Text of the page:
What Is Scope - Scope and Closures (2014)

Scope and Closures (2014)

Chapter 1. What Is Scope?

One of the most fundamental paradigms of nearly all programming languages is the ability to store values in variables, and later retrieve or modify those values. In fact, the ability to store values and pull values out of variables is what gives a program state.

Without such a concept, a program could perform some tasks, but they would be extremely limited and not terribly interesting.

But the inclusion of variables into our program begets the most interesting questions we will now address: where do those variables live? In other words, where are they stored? And, most important, how does our program find them when it needs them?

These questions speak to the need for a well-defined set of rules for storing variables in some location, and for finding those variables at a later time. We’ll call that set of rules: scope.

But, where and how do these scope rules get set?

Compiler Theory

It may be self-evident, or it may be surprising, depending on your level of interaction with various languages, but despite the fact that JavaScript falls under the general category of “dynamic” or “interpreted” languages, it is in fact a compiled language. It is not compiled well in advance, as are many traditionally compiled languages, nor are the results of compilation portable among various distributed systems.

But, nevertheless, the JavaScript engine performs many of the same steps, albeit in more sophisticated ways than we may commonly be aware, of any traditional language compiler.

In traditional compiled-language process, a chunk of source code, your program, will undergo typically three steps before it is executed, roughly called “compilation”:


Breaking up a string of characters into meaningful (to the language) chunks, called tokens. For instance, consider the program var a = 2;. This program would likely be broken up into the following tokens: var, a, =, 2, and ;. Whitespace may or may not be persisted as a token, depending on whether its meaningful or not.


The difference between tokenizing and lexing is subtle and academic, but it centers on whether or not these tokens are identified in a stateless or stateful way. Put simply, if the tokenizer were to invoke stateful parsing rules to figure out whether a should be considered a distinct token or just part of another token, that would be lexing.


taking a stream (array) of tokens and turning it into a tree of nested elements, which collectively represent the grammatical structure of the program. This tree is called an “AST” (abstract syntax tree).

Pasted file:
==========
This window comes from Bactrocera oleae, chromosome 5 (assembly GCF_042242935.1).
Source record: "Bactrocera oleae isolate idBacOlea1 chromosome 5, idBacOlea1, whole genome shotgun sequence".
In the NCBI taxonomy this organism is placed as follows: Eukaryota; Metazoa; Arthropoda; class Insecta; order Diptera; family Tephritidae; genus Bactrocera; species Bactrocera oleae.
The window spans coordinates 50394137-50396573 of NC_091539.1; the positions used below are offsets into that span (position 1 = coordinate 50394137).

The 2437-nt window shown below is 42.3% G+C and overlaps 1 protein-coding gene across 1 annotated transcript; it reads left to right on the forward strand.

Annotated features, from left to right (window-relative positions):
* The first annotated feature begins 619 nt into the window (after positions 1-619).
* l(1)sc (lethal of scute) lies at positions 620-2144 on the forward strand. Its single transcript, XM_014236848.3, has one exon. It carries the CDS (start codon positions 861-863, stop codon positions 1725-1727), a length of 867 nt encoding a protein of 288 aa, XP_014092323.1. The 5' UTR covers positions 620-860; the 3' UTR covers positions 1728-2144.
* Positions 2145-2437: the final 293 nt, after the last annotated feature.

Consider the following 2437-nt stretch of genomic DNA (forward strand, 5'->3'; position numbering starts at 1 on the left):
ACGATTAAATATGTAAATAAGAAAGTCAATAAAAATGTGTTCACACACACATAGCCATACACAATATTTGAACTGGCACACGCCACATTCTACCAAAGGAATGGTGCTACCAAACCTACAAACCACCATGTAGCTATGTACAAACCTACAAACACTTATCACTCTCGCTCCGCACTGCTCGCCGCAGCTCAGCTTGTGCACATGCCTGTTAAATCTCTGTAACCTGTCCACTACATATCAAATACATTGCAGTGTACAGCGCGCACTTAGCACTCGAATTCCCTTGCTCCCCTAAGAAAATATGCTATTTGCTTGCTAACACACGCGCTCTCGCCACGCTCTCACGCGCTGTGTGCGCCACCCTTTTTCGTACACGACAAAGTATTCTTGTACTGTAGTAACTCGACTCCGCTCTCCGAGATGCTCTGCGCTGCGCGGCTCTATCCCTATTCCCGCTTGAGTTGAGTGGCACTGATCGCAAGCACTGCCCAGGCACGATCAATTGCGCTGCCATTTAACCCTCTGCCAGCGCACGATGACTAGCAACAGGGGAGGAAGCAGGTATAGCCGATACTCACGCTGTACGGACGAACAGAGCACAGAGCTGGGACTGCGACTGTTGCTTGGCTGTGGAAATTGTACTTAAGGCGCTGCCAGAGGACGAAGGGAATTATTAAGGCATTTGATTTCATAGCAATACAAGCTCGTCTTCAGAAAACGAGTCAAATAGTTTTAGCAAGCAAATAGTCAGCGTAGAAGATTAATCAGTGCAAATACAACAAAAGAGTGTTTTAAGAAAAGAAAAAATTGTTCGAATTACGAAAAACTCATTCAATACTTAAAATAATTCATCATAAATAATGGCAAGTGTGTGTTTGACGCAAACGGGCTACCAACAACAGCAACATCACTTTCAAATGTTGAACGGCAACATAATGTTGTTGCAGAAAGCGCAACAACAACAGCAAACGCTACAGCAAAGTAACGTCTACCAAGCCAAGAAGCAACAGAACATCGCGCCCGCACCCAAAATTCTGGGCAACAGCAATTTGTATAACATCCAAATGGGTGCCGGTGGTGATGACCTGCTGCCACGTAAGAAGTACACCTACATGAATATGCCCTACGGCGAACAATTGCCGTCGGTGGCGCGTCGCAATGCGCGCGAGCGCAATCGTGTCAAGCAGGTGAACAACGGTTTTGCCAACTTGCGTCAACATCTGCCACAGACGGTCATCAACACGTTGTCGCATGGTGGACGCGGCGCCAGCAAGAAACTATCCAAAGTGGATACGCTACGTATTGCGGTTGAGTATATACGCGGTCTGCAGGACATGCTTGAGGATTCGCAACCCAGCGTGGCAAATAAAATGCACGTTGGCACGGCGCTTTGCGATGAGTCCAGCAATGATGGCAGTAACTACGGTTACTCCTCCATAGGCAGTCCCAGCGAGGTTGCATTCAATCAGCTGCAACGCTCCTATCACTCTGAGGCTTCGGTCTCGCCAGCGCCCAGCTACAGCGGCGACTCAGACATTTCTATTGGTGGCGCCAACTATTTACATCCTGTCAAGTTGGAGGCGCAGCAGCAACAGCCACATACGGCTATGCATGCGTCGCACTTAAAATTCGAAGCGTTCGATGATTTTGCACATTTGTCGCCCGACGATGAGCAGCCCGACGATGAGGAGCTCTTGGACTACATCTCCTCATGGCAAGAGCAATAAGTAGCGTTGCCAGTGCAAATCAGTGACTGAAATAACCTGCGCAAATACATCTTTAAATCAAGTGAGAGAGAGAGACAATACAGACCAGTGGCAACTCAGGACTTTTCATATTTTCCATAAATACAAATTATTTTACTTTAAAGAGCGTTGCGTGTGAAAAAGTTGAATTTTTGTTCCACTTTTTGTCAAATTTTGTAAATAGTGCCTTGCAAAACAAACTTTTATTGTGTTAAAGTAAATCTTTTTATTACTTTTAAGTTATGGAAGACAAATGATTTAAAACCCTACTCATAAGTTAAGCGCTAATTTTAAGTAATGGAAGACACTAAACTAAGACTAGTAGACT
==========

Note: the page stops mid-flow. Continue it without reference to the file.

The tree for var a = 2; might start with a top-level node called VariableDeclaration, with a child node called Identifier (whose value is a), and another child called AssignmentExpression, which itself has a child called NumericLiteral (whose value is 2).


The process of taking an AST and turning it into executable code. This part varies greatly depending on the language, the platform it’s targeting, and so on.

So, rather than get mired in details, we’ll just handwave and say that there’s a way to take our previously described AST for var a = 2; and turn it into a set of machine instructions to actually create a variable called a (including reserving memory, etc.), and then store a value into a.


The details of how the engine manages system resources are deeper than we will dig, so we’ll just take it for granted that the engine is able to create and store variables as needed.

The JavaScript engine is vastly more complex than just those three steps, as are most other language compilers. For instance, in the process of parsing and code-generation, there are certainly steps to optimize the performance of the execution, including collapsing redundant elements, etc.

So, I’m painting only with broad strokes here. But I think you’ll see shortly why these details we do cover, even at a high level, are relevant.

For one thing, JavaScript engines don’t get the luxury (like other language compilers) of having plenty of time to optimize, because JavaScript compilation doesn’t happen in a build step ahead of time, as with other languages.

For JavaScript, the compilation that occurs happens, in many cases, mere microseconds (or less!) before the code is executed. To ensure the fastest performance, JS engines use all kinds of tricks (like JITs, which lazy compile and even hot recompile, etc.) that are well beyond the “scope” of our discussion here.

Let’s just say, for simplicity sake, that any snippet of JavaScript has to be compiled before (usually right before!) it’s executed. So, the JS compiler will take the program var a = 2; and compile it first, and then be ready to execute it, usually right away.